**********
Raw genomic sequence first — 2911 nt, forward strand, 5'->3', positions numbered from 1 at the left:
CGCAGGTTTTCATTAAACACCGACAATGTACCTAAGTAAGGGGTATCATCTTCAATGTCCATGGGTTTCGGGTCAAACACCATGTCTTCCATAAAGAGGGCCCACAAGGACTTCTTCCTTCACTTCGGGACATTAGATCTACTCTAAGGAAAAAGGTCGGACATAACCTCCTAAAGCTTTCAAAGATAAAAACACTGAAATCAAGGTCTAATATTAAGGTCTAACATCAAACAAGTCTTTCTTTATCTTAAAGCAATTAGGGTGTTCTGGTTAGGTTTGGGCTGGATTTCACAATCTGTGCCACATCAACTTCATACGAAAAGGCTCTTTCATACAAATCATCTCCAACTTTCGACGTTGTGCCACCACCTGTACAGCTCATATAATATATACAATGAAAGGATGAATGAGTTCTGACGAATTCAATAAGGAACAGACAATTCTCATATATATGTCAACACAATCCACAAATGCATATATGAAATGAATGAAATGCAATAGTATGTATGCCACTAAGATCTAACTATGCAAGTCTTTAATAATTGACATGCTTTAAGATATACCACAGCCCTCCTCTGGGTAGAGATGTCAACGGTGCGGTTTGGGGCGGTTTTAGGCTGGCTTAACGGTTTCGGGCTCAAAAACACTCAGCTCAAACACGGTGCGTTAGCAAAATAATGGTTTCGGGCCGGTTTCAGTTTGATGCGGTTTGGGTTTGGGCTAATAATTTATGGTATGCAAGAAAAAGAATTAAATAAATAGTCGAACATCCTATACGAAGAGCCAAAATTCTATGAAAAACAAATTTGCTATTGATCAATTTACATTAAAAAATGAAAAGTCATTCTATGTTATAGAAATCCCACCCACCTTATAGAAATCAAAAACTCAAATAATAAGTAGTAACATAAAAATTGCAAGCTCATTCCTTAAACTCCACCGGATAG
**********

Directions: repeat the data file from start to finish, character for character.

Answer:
Raw genomic sequence first — 2911 nt, forward strand, 5'->3', positions numbered from 1 at the left:
CGCAGGTTTTCATTAAACACCGACAATGTACCTAAGTAAGGGGTATCATCTTCAATGTCCATGGGTTTCGGGTCAAACACCATGTCTTCCATAAAGAGGGCCCACAAGGACTTCTTCCTTCACTTCGGGACATTAGATCTACTCTAAGGAAAAAGGTCGGACATAACCTCCTAAAGCTTTCAAAGATAAAAACACTGAAATCAAGGTCTAATATTAAGGTCTAACATCAAACAAGTCTTTCTTTATCTTAAAGCAATTAGGGTGTTCTGGTTAGGTTTGGGCTGGATTTCACAATCTGTGCCACATCAACTTCATACGAAAAGGCTCTTTCATACAAATCATCTCCAACTTTCGACGTTGTGCCACCACCTGTACAGCTCATATAATATATACAATGAAAGGATGAATGAGTTCTGACGAATTCAATAAGGAACAGACAATTCTCATATATATGTCAACACAATCCACAAATGCATATATGAAATGAATGAAATGCAATAGTATGTATGCCACTAAGATCTAACTATGCAAGTCTTTAATAATTGACATGCTTTAAGATATACCACAGCCCTCCTCTGGGTAGAGATGTCAACGGTGCGGTTTGGGGCGGTTTTAGGCTGGCTTAACGGTTTCGGGCTCAAAAACACTCAGCTCAAACACGGTGCGTTAGCAAAATAATGGTTTCGGGCCGGTTTCAGTTTGATGCGGTTTGGGTTTGGGCTAATAATTTATGGTATGCAAGAAAAAGAATTAAATAAATAGTCGAACATCCTATACGAAGAGCCAAAATTCTATGAAAAACAAATTTGCTATTGATCAATTTACATTAAAAAATGAAAAGTCATTCTATGTTATAGAAATCCCACCCACCTTATAGAAATCAAAAACTCAAATAATAAGTAGTAACATAAAAATTGCAAGCTCATTCCTTAAACTCCACCGGATAG